The Jesuit Relation for 1646 says that, properly speaking, the French had at that time peace with only the Mohawk, who were their near neighbours and who gave them the most trouble, and that the Mohegan (Mahingans or Mahinganak), who had had firm alliances with the Algonkin allies of the French, were then already conquered by the Mohawk, with whom they formed a defensive and offensive alliance; that during this year some Sokoki (Assok8ekik) murdered some Algonkin, whereupon the latter determined, under a misapprehension, to massacre some Mohawk, who were then among them and the French. But, fortunately, it was discovered from the testimony of two wounded persons, who had escaped, that the murderers spoke a language quite different from that of the Iroquois tongues, and suspicion was at once removed from the Mohawk, who then hunted freely in the immediate vicinity of the Algonkin, N. of the St. Lawrence, where these hitherto implacable enemies frequently met on the best of terms. At this time the Mohawk refused Sokoki ambassadors a new compact to wage war on the Algonkin.


The introduction of firearms by the Dutch among the Mohawk, who were among the first of their region to procure them, marked an important era in their history, for, it enabled them and the cognate Iroquois tribes to subjugate the Delawares and Munsee, and thus to begin a career of conquest that carried their war parties to the Mississippi and to the shores of Hudson bay. The Mohawk villages were in the valley of Mohawk r., N. Y., from the vicinity of Schenectady nearly to Utica, and their territory extended N. to the St. Lawrence and S. to the watershed of Schoharie cr. and the E. branch of the Susquehanna. On the E. their territories adjoined those of the Mahican who held Hudson r. From their position on the E. frontier of the Iroquois confederation the Mohawk were among the most prominent of the Iroquoian tribes in the early Indian wars and in official negotiations with the colonies, so that their name was frequently used by the tribes of New England and by the whites as a synonym for the confederation. Owing to their position they also suffered much more than their confederates in some of the Indian and French wars. Their 7 villages of 1644 were reduced to 5 in 1677. At the beginning of the Revolution the Mohawk took the side of the British, and, at its conclusion, the larger portion of them, under Brant and Johnson, removed to Canada, where they have since resided on lands granted to them by the British government. In 1777 the Oneida expelled the remainder of the tribe and burned their villages.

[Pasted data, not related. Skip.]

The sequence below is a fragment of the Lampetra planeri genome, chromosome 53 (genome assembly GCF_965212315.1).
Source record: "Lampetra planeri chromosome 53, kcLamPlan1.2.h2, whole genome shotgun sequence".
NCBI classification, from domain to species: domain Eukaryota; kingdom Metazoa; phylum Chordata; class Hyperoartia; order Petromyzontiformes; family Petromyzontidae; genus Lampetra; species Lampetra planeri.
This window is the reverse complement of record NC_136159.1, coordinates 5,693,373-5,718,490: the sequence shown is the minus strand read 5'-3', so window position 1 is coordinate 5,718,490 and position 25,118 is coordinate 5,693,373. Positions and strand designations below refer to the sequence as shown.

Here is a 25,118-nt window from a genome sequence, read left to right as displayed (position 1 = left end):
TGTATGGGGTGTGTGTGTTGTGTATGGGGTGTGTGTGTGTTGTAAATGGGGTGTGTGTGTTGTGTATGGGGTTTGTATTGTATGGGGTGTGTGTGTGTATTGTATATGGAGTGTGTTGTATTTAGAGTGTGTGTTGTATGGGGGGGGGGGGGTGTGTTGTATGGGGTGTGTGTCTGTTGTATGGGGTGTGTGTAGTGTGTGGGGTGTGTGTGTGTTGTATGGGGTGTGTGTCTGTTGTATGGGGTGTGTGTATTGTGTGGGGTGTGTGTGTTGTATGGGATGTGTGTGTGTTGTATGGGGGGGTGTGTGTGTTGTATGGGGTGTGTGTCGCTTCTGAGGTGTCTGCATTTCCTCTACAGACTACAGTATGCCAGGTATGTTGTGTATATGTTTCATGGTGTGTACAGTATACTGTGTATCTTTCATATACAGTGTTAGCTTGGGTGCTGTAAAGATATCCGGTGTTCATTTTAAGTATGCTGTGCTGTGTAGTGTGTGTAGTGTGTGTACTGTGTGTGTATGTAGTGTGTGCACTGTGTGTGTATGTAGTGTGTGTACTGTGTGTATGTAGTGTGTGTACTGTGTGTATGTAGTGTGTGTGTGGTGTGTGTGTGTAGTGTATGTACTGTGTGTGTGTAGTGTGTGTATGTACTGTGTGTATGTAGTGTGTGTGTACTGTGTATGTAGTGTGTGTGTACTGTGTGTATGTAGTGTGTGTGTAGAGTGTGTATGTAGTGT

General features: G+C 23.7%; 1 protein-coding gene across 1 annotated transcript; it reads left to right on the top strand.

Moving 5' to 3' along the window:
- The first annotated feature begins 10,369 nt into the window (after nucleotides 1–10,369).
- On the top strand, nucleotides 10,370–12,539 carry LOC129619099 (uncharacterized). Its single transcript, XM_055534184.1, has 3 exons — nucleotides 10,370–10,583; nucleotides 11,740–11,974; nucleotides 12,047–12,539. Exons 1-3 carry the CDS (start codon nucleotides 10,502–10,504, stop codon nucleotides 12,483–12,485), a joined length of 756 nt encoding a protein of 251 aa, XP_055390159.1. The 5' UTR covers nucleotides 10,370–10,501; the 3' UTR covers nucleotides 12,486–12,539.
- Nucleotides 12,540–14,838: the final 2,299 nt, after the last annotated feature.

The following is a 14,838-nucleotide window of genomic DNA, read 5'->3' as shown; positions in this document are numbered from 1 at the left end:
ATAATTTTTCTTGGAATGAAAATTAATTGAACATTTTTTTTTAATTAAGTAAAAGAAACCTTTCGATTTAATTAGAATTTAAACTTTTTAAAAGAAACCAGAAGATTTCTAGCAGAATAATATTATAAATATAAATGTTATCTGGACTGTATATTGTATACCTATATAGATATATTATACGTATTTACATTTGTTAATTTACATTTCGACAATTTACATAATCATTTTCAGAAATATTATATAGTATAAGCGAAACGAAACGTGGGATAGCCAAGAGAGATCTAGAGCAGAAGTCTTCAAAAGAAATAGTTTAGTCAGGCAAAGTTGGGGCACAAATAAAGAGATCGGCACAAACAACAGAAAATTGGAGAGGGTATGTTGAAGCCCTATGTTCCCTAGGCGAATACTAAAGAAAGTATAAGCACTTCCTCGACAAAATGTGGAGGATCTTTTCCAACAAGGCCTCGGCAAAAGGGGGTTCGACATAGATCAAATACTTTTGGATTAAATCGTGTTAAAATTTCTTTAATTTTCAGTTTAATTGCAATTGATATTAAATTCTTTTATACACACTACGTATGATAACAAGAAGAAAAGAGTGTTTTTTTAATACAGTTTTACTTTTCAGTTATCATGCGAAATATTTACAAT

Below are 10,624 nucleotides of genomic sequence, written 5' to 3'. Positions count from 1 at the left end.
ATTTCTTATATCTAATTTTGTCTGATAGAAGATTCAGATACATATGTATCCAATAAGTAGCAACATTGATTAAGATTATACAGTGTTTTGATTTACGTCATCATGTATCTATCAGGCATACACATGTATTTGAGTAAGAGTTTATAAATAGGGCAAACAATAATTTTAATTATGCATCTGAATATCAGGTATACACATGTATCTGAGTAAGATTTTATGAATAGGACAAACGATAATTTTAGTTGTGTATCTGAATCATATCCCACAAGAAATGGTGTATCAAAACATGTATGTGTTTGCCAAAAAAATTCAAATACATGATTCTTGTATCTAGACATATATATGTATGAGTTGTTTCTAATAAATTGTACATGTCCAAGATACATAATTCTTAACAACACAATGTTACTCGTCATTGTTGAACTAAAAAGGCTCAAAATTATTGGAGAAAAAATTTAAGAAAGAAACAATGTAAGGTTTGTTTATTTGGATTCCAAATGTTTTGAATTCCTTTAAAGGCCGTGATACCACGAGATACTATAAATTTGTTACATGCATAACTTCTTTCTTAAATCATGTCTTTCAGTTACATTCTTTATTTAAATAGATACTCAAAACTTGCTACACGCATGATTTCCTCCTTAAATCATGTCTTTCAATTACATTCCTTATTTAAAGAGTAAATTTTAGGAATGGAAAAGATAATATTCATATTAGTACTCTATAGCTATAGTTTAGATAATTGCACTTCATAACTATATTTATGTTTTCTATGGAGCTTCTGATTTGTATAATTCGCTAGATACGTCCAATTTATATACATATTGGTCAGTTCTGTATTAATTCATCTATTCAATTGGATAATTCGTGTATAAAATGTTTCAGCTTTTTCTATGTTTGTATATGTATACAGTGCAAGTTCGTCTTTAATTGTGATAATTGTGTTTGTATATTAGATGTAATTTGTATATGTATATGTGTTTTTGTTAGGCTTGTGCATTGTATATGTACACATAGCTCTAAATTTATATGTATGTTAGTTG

In 1650 the Mohawk had an estimated population of 5,000, which was probably more than their actual number; for 10 years later they were estimated at only 2,500. Thenceforward they underwent a rapid decline, caused by their wars with the Mahican, Conestoga, and other tribes, and with the French, and also by the removal of a large part of the tribe to Caughnawaga and other mission villages. The later estimates of their population have been: 1,500 in 1677 (an alleged decrease of 3,500 in 27 years), 400 in 1736 (an alleged decrease of 1,100 in 36 years), 500 in 1741, 800 in 1765, 500 in 1778, 1,500 in 1783, and about 1,200 in 1851. These estimates are evidently little better than vague guesses. In 1884 they were on three reservations in Ontario: 965 at the bay of Quinte near the E. end of lake Ontario, the settlement at Gibson, and the reserve of the Six Nations on Grand r. Besides these there are a few individuals scattered among the different Iroquois tribes in the United States. In 1911, the Tyendinaga res. on the bay of Quinte, contained 1,343; there were 130 (including "Algonquins") at Watha, the former Gibson band which was removed earlier from Oka; and the Six Nations included 1,867.


The Mohawk participitated in the following treaties with the United States: Ft. Stanwix, N. Y., Oct. 22, 1784, being a treaty of peace between the United States and the Six Nations and defining their boundaries; supplemented by treaty of Ft. Harmar, O., Jan. 9, 1789. Konondaigua (Canandaigua), N. Y., Nov. 11, 1794, establishing peace relations with the Six Nations and agreeing to certain reservations and boundaries. Albany, N. Y., Mar. 29, 1797, by which the United States sanctioned the cession by the Mohawk to the state of New York of all their lands therein.


The names of the following Mohawk villages have been preserved: Canajoharie, Canastigaone, Cenienga, Caughnawaga, Chuchtononeda, Kanagaro, Kowogoconnughariegugharie, Nowadaga, Onoalagona, Oaquake, Saratoga, Sehaunactada (Schenectady), Schoharie, and Teatontaloga.


Source: James WHITE, ed., Handbook of Indians of Canada , Published as an Appendix to the Tenth Report of the Geographic Board of Canada, Ottawa, 1913, 632p., pp. 307-310. Consult the entry on the Mohawk at the Encyclopedia of North American Indians.


© 2004 Claude Bélanger, Marianopolis College